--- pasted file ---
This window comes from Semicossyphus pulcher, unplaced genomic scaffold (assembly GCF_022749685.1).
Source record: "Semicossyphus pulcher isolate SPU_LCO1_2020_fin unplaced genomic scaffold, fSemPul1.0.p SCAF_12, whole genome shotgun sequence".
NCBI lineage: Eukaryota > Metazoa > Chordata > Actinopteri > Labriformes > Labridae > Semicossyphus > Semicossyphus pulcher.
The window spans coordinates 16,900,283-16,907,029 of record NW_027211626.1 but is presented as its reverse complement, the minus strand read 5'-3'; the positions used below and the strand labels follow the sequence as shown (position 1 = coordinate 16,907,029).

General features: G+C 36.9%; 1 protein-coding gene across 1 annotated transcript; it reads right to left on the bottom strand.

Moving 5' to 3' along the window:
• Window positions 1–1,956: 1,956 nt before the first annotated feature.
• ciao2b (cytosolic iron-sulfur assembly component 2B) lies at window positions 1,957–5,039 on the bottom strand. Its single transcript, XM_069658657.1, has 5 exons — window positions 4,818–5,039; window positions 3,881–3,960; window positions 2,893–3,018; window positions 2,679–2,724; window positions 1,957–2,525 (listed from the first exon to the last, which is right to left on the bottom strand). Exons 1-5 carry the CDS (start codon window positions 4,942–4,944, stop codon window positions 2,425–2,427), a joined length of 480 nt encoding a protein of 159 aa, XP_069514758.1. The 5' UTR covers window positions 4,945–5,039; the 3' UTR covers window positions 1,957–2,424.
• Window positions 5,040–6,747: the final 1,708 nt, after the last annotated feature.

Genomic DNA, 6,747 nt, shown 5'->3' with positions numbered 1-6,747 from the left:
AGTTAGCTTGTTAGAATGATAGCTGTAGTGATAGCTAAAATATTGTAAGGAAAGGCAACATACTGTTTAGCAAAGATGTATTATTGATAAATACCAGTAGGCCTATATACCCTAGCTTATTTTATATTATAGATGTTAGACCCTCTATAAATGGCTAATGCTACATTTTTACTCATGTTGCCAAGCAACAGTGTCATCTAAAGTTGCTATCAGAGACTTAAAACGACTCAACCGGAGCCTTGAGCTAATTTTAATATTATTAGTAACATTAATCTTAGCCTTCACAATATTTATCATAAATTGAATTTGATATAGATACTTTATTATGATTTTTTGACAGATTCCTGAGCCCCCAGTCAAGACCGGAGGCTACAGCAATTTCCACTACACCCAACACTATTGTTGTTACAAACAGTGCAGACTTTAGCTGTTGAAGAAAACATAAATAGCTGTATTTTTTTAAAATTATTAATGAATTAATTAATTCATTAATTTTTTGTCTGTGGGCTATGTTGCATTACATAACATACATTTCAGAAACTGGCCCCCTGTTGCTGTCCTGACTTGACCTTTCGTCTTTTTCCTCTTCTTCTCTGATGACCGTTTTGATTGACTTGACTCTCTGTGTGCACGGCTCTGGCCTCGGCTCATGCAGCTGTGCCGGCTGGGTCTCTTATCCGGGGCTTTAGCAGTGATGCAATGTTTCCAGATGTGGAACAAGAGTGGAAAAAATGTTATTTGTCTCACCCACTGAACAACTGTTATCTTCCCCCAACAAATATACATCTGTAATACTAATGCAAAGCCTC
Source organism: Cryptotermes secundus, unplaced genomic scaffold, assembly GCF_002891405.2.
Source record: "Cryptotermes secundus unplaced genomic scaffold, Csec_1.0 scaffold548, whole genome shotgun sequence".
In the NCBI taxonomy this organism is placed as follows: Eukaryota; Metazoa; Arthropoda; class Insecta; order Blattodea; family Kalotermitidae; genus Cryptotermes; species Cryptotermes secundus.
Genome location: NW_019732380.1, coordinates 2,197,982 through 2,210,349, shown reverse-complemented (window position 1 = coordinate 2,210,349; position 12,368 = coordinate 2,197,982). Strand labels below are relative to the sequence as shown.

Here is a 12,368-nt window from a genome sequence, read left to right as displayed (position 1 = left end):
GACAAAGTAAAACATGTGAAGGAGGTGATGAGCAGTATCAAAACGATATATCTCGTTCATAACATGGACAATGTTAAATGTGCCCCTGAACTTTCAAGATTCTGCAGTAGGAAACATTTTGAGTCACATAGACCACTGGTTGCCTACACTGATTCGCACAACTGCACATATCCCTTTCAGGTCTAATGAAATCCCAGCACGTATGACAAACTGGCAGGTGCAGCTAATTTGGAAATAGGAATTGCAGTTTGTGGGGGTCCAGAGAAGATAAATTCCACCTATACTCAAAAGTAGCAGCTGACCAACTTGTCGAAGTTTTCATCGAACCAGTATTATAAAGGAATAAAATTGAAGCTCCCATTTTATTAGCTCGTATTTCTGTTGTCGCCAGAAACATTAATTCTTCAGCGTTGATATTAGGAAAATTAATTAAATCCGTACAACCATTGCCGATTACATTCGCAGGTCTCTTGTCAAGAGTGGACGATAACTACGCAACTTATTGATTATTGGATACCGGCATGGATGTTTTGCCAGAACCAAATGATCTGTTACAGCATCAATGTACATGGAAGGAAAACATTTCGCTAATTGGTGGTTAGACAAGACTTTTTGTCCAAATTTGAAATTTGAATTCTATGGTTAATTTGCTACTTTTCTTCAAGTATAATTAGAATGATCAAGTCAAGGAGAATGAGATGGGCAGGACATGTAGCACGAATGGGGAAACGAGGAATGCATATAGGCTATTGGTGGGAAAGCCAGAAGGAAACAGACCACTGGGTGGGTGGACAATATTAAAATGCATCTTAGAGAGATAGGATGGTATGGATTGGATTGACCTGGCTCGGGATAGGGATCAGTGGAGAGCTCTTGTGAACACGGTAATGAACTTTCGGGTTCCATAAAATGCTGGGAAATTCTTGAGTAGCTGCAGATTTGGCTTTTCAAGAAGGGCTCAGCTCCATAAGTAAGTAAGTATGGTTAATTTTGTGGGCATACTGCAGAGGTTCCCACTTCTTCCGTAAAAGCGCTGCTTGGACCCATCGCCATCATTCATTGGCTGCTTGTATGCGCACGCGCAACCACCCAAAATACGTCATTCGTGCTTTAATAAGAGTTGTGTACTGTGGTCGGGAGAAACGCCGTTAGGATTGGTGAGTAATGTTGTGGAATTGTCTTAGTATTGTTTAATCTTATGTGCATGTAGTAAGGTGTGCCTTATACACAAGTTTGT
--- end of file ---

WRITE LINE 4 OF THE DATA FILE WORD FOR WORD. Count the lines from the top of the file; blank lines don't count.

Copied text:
The window spans coordinates 16,900,283-16,907,029 of record NW_027211626.1 but is presented as its reverse complement, the minus strand read 5'-3'; the positions used below and the strand labels follow the sequence as shown (position 1 = coordinate 16,907,029).